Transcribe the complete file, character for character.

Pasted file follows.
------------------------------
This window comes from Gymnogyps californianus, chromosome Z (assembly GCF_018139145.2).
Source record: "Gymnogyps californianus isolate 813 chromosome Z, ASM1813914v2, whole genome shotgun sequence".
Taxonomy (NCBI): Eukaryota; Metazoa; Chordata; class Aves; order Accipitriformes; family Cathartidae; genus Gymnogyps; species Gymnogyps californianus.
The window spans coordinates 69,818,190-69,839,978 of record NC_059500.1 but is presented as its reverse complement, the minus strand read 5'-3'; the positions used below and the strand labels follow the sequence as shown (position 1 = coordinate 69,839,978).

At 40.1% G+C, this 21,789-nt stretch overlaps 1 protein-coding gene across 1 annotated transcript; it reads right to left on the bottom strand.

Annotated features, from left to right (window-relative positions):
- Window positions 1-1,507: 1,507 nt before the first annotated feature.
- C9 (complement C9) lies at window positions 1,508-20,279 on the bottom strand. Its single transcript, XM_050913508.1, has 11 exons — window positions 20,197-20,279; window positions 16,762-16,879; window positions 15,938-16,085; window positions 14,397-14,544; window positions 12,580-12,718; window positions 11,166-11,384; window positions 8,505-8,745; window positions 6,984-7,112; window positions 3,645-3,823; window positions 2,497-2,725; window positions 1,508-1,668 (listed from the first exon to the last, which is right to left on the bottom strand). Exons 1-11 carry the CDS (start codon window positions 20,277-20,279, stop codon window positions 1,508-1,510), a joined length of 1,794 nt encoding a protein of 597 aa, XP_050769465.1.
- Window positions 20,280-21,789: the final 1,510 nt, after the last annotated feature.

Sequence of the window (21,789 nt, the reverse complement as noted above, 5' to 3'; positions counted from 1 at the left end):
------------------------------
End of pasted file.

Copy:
This window comes from Gymnogyps californianus, chromosome Z (assembly GCF_018139145.2).
Source record: "Gymnogyps californianus isolate 813 chromosome Z, ASM1813914v2, whole genome shotgun sequence".
Taxonomy (NCBI): Eukaryota; Metazoa; Chordata; class Aves; order Accipitriformes; family Cathartidae; genus Gymnogyps; species Gymnogyps californianus.
The window spans coordinates 69,818,190-69,839,978 of record NC_059500.1 but is presented as its reverse complement, the minus strand read 5'-3'; the positions used below and the strand labels follow the sequence as shown (position 1 = coordinate 69,839,978).

At 40.1% G+C, this 21,789-nt stretch overlaps 1 protein-coding gene across 1 annotated transcript; it reads right to left on the bottom strand.

Annotated features, from left to right (window-relative positions):
- Window positions 1-1,507: 1,507 nt before the first annotated feature.
- C9 (complement C9) lies at window positions 1,508-20,279 on the bottom strand. Its single transcript, XM_050913508.1, has 11 exons — window positions 20,197-20,279; window positions 16,762-16,879; window positions 15,938-16,085; window positions 14,397-14,544; window positions 12,580-12,718; window positions 11,166-11,384; window positions 8,505-8,745; window positions 6,984-7,112; window positions 3,645-3,823; window positions 2,497-2,725; window positions 1,508-1,668 (listed from the first exon to the last, which is right to left on the bottom strand). Exons 1-11 carry the CDS (start codon window positions 20,277-20,279, stop codon window positions 1,508-1,510), a joined length of 1,794 nt encoding a protein of 597 aa, XP_050769465.1.
- Window positions 20,280-21,789: the final 1,510 nt, after the last annotated feature.

Sequence of the window (21,789 nt, the reverse complement as noted above, 5' to 3'; positions counted from 1 at the left end):